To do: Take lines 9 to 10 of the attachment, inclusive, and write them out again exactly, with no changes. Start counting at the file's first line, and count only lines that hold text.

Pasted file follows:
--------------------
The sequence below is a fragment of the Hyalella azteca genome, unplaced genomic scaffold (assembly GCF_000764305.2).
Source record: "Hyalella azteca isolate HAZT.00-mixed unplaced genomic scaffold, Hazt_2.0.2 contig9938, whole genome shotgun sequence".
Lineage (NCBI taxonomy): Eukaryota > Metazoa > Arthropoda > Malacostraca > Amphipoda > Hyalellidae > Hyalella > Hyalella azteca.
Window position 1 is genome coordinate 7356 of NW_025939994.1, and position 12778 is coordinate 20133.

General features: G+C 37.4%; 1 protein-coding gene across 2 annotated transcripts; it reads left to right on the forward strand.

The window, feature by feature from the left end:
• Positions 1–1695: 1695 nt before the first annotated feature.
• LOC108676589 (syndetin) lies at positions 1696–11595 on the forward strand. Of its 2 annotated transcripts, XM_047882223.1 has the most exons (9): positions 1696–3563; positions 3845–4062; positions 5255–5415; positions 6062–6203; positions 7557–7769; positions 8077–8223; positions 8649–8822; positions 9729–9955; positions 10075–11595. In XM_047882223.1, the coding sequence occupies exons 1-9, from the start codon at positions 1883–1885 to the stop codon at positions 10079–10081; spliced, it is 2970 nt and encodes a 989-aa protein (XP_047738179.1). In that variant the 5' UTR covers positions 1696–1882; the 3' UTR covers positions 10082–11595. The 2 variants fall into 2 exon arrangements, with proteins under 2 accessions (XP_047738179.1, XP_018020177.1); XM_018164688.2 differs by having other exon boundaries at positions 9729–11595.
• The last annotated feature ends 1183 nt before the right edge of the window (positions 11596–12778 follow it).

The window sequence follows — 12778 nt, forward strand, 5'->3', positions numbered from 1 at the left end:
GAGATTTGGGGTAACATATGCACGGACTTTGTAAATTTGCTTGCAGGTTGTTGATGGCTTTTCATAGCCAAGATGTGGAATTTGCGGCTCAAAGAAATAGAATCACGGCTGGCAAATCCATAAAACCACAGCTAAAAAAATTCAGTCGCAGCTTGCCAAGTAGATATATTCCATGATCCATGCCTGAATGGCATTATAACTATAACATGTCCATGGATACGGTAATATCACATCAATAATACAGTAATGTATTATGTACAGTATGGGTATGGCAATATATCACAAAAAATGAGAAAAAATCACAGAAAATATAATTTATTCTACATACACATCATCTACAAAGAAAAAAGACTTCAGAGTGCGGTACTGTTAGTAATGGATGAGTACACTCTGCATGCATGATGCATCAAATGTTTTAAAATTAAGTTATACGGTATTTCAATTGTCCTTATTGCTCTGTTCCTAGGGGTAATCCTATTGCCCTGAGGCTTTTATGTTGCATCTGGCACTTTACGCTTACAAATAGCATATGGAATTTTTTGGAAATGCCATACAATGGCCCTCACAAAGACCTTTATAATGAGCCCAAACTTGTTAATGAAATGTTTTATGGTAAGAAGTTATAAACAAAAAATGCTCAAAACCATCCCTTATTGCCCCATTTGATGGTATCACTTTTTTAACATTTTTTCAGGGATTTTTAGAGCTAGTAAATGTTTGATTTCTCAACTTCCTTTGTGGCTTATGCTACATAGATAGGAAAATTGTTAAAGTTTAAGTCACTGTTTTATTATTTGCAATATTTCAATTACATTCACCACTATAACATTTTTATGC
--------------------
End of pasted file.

• The last annotated feature ends 1183 nt before the right edge of the window (positions 11596–12778 follow it).

The window sequence follows — 12778 nt, forward strand, 5'->3', positions numbered from 1 at the left end: